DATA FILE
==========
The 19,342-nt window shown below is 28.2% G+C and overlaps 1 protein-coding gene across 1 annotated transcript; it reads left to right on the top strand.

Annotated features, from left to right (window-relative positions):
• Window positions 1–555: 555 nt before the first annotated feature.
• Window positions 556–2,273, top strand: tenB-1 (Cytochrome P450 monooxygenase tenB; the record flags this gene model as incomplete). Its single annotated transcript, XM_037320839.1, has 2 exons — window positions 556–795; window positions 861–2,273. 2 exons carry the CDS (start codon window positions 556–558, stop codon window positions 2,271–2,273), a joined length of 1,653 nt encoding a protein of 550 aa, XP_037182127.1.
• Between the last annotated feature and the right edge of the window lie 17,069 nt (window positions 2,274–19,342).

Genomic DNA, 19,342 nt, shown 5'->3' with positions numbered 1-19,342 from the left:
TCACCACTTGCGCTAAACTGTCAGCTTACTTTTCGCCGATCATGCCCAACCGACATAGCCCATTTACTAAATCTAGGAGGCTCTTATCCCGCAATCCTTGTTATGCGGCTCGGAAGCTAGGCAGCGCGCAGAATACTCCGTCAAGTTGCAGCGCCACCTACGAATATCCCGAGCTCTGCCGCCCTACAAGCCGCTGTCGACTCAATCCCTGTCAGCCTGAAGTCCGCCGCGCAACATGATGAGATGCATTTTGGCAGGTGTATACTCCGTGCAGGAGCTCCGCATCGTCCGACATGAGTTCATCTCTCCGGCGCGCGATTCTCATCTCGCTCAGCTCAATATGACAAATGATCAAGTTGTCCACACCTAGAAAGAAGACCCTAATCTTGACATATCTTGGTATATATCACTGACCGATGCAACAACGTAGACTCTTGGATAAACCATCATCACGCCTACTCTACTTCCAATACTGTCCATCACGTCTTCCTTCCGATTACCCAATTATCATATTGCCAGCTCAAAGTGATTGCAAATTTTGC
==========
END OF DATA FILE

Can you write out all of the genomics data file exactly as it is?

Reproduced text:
The 19,342-nt window shown below is 28.2% G+C and overlaps 1 protein-coding gene across 1 annotated transcript; it reads left to right on the top strand.

Annotated features, from left to right (window-relative positions):
• Window positions 1–555: 555 nt before the first annotated feature.
• Window positions 556–2,273, top strand: tenB-1 (Cytochrome P450 monooxygenase tenB; the record flags this gene model as incomplete). Its single annotated transcript, XM_037320839.1, has 2 exons — window positions 556–795; window positions 861–2,273. 2 exons carry the CDS (start codon window positions 556–558, stop codon window positions 2,271–2,273), a joined length of 1,653 nt encoding a protein of 550 aa, XP_037182127.1.
• Between the last annotated feature and the right edge of the window lie 17,069 nt (window positions 2,274–19,342).

Genomic DNA, 19,342 nt, shown 5'->3' with positions numbered 1-19,342 from the left:
TCACCACTTGCGCTAAACTGTCAGCTTACTTTTCGCCGATCATGCCCAACCGACATAGCCCATTTACTAAATCTAGGAGGCTCTTATCCCGCAATCCTTGTTATGCGGCTCGGAAGCTAGGCAGCGCGCAGAATACTCCGTCAAGTTGCAGCGCCACCTACGAATATCCCGAGCTCTGCCGCCCTACAAGCCGCTGTCGACTCAATCCCTGTCAGCCTGAAGTCCGCCGCGCAACATGATGAGATGCATTTTGGCAGGTGTATACTCCGTGCAGGAGCTCCGCATCGTCCGACATGAGTTCATCTCTCCGGCGCGCGATTCTCATCTCGCTCAGCTCAATATGACAAATGATCAAGTTGTCCACACCTAGAAAGAAGACCCTAATCTTGACATATCTTGGTATATATCACTGACCGATGCAACAACGTAGACTCTTGGATAAACCATCATCACGCCTACTCTACTTCCAATACTGTCCATCACGTCTTCCTTCCGATTACCCAATTATCATATTGCCAGCTCAAAGTGATTGCAAATTTTGC